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HarperCollins Publishers
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P.S. Series
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5.31(w) x 8.00(h) x 0.90(d)

Read an Excerpt

A Novel

Chapter One

Microserfs Early Fall, 1993

This morning, just after 11:00, Michael locked himself in his office and he won't come out.

Bill (Bill!) sent Michael this totally wicked flame-mail from hell on the e-mail system—and he just whaled on a chunk of code Michael had written. Using the Bloom County-cartoons-taped-on-the-door index, Michael is certainly the most sensitive coder in Building Seven—not the type to take criticism easily. Exactly why Bill would choose Michael of all people to whale on is confusing.

We figured it must have been a random quality check to keep the troops in line. Bill's so smart.

Bill is wise.

Bill is kind.

Bill is benevolent.

Bill, Be My Friend . . . Please!

Actually, nobody on our floor has ever been flamed by Bill personally. The episode was tinged with glamour and we were somewhat jealous. I tried to tell Michael this, but he was crushed.

Shortly before lunch he stood like a lump outside my office. His skin was pale like rising bread dough, and his Toppy's cut was dripping sweat, leaving little damp marks on the oyster-gray-with-plum highlights of the Microsoft carpeting. He handed me a printout of Bill's memo and then gallumphed into his office, where he's been burrowed ever since.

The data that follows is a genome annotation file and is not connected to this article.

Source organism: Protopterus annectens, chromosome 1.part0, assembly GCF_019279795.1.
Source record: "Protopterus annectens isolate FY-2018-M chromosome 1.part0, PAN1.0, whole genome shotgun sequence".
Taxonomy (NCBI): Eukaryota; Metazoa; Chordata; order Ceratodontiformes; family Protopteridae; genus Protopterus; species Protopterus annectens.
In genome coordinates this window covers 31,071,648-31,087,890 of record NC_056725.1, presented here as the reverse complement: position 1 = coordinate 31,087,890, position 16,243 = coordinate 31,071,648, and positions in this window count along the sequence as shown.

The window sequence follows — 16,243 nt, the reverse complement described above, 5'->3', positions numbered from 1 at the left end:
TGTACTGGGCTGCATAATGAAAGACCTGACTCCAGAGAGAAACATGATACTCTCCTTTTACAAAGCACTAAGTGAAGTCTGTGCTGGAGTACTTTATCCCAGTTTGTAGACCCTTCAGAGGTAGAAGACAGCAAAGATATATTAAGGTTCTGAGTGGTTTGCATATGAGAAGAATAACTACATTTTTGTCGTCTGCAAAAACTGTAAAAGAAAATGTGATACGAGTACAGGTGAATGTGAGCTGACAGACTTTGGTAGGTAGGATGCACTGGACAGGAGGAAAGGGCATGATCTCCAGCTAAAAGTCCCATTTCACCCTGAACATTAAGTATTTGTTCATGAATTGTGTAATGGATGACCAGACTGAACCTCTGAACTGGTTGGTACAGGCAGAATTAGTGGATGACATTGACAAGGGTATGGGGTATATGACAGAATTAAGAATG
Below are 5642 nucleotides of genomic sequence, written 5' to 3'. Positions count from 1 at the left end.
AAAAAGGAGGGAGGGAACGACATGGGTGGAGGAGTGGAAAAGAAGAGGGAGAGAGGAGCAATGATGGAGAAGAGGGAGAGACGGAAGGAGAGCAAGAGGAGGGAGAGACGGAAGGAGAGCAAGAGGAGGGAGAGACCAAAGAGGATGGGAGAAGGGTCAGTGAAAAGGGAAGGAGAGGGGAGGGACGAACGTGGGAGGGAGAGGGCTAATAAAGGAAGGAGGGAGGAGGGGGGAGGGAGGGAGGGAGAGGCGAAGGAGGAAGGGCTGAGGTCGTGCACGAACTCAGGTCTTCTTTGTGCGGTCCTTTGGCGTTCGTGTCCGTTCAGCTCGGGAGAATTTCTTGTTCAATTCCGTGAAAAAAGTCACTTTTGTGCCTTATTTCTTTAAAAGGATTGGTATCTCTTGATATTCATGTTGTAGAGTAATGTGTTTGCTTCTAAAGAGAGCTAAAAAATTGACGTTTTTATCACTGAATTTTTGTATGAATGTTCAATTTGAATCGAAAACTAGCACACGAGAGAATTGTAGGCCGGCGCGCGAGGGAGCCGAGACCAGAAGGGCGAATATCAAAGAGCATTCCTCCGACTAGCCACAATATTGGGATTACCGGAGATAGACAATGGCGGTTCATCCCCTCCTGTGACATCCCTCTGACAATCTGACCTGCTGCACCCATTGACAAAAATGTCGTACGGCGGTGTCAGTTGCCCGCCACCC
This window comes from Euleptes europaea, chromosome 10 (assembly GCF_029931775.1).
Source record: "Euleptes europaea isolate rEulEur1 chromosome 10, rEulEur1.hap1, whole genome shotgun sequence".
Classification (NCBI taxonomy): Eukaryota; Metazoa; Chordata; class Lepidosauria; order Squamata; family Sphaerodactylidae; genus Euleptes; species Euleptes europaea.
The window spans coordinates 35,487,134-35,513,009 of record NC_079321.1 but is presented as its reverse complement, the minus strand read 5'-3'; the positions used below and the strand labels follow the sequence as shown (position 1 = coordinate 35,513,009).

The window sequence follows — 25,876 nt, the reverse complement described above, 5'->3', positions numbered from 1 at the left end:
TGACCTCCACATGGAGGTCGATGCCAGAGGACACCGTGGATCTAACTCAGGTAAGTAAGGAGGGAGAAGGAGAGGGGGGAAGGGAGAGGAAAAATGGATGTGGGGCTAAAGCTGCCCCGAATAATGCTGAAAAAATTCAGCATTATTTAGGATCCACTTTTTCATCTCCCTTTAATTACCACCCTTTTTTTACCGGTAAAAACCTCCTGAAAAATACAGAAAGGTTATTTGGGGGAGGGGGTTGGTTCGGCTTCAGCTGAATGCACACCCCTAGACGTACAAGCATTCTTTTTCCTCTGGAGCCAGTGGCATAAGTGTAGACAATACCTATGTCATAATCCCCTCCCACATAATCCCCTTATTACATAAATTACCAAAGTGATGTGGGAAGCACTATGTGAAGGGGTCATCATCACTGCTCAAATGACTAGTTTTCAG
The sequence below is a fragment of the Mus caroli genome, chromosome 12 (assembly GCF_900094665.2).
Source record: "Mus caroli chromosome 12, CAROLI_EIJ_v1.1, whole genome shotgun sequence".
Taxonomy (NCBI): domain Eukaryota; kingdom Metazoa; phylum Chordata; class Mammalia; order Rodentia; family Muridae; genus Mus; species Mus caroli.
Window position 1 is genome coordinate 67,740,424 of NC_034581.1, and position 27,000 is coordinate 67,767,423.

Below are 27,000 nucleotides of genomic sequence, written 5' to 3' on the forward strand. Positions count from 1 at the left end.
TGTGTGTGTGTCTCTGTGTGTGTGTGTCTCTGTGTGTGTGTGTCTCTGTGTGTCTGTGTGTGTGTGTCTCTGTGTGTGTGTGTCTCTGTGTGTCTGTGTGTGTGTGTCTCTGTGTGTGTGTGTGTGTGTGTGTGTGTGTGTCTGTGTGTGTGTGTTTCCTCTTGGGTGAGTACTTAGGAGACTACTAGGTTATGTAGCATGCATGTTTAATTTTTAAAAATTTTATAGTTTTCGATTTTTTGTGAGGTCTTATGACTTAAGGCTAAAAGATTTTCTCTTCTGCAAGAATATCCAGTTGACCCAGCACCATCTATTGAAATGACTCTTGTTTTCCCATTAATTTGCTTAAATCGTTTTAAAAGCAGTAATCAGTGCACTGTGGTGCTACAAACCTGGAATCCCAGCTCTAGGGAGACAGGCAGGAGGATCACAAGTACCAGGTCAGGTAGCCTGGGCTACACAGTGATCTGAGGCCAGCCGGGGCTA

He won't answer his phone, respond to e-mail, or open his door. On his doorknob he placed a "Do Not Disturb" thingy stolen from the Boston Radisson during last year's Macworld Expo. Todd and I walked out onto the side lawn to try to peek in his window, but his venetian blinds were closed and a gardener with a leaf blower chased us away with a spray of grassclippings.

They mow the lawn every ten minutes at Microsoft. It looks like green Lego pads.

Finally, at about 2:30 a.m., Todd and I got concerned about Michael's not eating, so we drove to the 24-hour Safeway in Redmond. We went shopping for "flat" foods to slip underneath Michael's door.

The Safeway was completely empty save for us and a few other Microsoft people just like us—hair-trigger geeks in pursuit of just the right snack. Because of all the rich nerds living around here, Redmond and Bellevue are very "on-demand" neighborhoods. Nerds get what they want when they want it, and they go psycho if it's not immediately available. Nerds overfocus. I guess that's the problem. But it's precisely this ability to narrow-focus that makes them so good at code writing: one line at a time, one line in a strand of millions.